Métis artists “make the revolution irresistible”
- Rose Mansbridge-Goldie | October 26, 2021
Holly Aubichon and Mackenzy Vida are decorating Treaty 4 Territory in ways that honour their Indigenous identities.
Aubichon, a Métis artist, recently started a new job as Administrative Director for the Regina artist collective, Sâkêwêwak, and then received the BMO 1st ART! Award for her oil painting “Modern Medicine.”
Earlier this year, when Aubichon was finishing a fine arts degree, she fell in love with the ancient Indigenous tattooing practice of skin stitching and is currently apprenticing to practitioner, Stacey Fayant.
“The apprenticeship is a passing down of a practice, so it is a long process. There's more socialization involved in learning to skin stitch,” compared to modern day, commercial tattooing, Aubichon said.
Tattooing brings pain that is emotionally healing, comparable to the physical healing that comes from sometimes painful treatments like acupuncture, Aubichon said.
Skin stitching is an intimate process.
“You pull the needle through the skin with a little tiny string attached and then you tap the ink in. When you pull and you wipe and there's a dash, it feels really empowering. There's a lot of beauty to it.”
Aubichon intends to keep the traditional practice alive as a way to give back to Indigenous people.
Aubichon looks forward to giving skin stitch tattoos and teaching whoever wants to learn.
“If we are going to revive the tradition, every Indigenous body who wants to learn should be able to,” Aubichon said.
Across town, her fellow fine arts graduate, Mackenzy Vida, an Algonquin-Métis artist, stands back from her parent’s garage door, spray paint in hand and examines a blue-green bear flanked by different flowers.
“The bear represents bravery and courage, mentioned in the Seven Grandfather Teachings, and my mom just likes (bears),” Vida said.
“The provincial flowers are for all the places my parents have lived: trilliums for Ontario, wild roses for Alberta, and prairie lilies for Saskatchewan,” she said, noting that she descends from Algonquin First Nations in Maniwaki, Quebec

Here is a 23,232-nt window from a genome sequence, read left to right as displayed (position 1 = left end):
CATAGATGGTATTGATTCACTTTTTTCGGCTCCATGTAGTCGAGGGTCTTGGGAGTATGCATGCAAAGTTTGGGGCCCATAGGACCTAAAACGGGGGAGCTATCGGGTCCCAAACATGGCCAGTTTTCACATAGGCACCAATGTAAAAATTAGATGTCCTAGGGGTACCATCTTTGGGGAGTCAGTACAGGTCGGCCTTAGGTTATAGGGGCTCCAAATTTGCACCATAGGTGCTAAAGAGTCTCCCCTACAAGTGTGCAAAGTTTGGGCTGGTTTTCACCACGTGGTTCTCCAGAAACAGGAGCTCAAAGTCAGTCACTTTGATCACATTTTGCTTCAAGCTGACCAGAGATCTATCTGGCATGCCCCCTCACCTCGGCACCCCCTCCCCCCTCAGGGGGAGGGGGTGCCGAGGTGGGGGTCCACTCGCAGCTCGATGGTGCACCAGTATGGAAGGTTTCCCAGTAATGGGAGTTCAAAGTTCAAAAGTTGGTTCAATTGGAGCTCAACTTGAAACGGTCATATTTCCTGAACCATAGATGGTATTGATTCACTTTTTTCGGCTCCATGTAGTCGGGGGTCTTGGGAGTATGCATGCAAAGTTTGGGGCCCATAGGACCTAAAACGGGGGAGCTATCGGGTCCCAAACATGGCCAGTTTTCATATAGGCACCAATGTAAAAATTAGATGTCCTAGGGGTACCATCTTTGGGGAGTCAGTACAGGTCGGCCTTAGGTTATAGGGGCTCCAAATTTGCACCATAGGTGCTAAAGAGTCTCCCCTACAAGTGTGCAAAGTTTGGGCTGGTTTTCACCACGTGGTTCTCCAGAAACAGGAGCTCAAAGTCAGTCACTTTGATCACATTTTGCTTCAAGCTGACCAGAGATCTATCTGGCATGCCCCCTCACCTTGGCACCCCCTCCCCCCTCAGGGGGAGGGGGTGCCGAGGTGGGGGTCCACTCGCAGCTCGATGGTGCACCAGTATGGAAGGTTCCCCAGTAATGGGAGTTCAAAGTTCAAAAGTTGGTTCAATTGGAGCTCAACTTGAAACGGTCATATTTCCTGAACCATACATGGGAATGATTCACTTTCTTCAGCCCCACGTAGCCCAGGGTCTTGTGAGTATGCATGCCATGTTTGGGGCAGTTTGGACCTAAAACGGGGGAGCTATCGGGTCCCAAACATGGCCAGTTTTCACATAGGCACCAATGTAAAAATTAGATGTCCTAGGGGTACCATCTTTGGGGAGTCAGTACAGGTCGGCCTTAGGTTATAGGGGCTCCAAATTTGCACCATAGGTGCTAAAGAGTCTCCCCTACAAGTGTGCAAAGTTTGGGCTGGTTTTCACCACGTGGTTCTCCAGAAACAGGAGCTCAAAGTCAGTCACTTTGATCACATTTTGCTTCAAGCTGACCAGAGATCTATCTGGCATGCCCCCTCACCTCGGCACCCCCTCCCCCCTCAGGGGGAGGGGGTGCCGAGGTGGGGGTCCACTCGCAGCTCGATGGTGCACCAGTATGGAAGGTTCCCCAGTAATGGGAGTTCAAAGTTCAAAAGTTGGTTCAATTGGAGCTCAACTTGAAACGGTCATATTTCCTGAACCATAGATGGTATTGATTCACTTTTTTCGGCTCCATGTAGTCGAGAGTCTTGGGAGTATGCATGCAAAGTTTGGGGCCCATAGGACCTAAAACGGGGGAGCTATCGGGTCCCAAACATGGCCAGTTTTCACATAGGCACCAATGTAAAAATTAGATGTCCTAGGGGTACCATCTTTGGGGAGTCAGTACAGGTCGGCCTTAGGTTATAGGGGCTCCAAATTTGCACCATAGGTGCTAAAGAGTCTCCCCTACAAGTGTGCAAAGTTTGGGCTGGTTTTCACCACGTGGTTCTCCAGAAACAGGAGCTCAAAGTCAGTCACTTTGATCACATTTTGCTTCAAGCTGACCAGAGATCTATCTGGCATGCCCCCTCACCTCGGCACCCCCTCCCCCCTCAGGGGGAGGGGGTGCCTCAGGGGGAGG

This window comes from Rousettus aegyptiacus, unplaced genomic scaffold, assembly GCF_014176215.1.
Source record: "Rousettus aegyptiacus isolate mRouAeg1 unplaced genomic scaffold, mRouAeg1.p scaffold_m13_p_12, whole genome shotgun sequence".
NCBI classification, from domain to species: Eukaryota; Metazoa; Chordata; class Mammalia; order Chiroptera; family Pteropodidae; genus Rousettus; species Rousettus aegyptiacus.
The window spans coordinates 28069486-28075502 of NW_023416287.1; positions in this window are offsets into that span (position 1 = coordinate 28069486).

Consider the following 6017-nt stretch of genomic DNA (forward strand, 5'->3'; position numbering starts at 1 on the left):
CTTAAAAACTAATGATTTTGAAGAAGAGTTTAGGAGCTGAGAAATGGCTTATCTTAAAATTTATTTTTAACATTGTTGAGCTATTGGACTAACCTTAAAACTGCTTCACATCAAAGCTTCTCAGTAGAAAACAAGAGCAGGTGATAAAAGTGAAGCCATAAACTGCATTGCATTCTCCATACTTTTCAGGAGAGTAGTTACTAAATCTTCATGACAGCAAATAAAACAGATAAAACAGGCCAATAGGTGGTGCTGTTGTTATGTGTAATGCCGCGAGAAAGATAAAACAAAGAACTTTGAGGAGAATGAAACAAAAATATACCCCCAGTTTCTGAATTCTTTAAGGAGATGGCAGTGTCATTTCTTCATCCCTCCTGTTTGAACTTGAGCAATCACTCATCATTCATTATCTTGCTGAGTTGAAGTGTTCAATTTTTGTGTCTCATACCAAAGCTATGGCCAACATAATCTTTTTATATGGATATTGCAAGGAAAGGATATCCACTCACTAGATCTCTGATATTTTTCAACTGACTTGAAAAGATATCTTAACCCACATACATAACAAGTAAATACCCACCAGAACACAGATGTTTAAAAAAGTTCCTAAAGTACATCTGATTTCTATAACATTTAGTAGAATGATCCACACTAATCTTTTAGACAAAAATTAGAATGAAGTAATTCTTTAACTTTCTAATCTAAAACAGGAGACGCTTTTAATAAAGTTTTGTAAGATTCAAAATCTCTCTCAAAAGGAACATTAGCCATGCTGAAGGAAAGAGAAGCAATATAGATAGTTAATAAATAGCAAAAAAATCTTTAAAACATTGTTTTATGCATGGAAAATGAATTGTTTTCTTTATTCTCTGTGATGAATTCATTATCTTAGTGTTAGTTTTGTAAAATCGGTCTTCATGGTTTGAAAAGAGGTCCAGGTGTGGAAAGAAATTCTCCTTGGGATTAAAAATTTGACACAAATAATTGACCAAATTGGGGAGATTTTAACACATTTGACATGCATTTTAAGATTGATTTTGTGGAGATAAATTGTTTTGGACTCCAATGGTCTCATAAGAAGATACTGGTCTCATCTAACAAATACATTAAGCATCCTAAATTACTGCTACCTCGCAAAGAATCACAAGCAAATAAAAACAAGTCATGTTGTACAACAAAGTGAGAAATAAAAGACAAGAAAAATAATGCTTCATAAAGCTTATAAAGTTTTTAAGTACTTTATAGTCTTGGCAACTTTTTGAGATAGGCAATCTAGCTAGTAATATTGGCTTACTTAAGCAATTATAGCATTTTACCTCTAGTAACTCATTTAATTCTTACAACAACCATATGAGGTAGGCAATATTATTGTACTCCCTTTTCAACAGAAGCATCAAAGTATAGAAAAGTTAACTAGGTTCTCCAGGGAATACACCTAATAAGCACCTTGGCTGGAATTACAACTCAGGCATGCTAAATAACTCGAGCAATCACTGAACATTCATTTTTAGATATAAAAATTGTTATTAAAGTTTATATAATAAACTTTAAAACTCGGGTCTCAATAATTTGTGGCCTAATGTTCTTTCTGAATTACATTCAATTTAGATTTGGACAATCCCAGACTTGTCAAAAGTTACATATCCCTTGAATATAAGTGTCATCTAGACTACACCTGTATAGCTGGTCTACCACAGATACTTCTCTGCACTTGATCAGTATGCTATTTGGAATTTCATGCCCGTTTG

Growing up, Vida’s dad’s family was quiet about their Indigenous heritage.
“My mom’s side is Ukrainian and we used to do things like make pysanka, traditional Ukrainian Easter eggs. I’ve always known there was more to our family but it wasn’t until recently I had the courage to incorporate my dad’s Algonquin heritage in my art,” Vida said.
Her dad’s family has opened up over time and Vida is learning about her culture so she can accurately honour it in her work.
“I was recently given a book in French, written by a relative of mine, that has images of art and traditional designs from the Indigenous populations in Québec.”
Art helps Vida learn about and share her Algonquin heritage while also prompting important conversations about Indigenous resurgence.
“The role of the artist is to make the revolution irresistible and I intend on doing exactly that.”
Art gives Vida peace in a world that sometimes feels unwelcoming and uncertain.
“I’ve always struggled with my mental health and art therapy was a huge part of my journey—creativity comes in waves but I never stop drawing,” she said.
Vida is preparing to paint a mural in a Balfour Collegiate classroom to give the Indigenous students pride.
“The impact my work can have and the potential to bring life to a space encourages me to keep going.”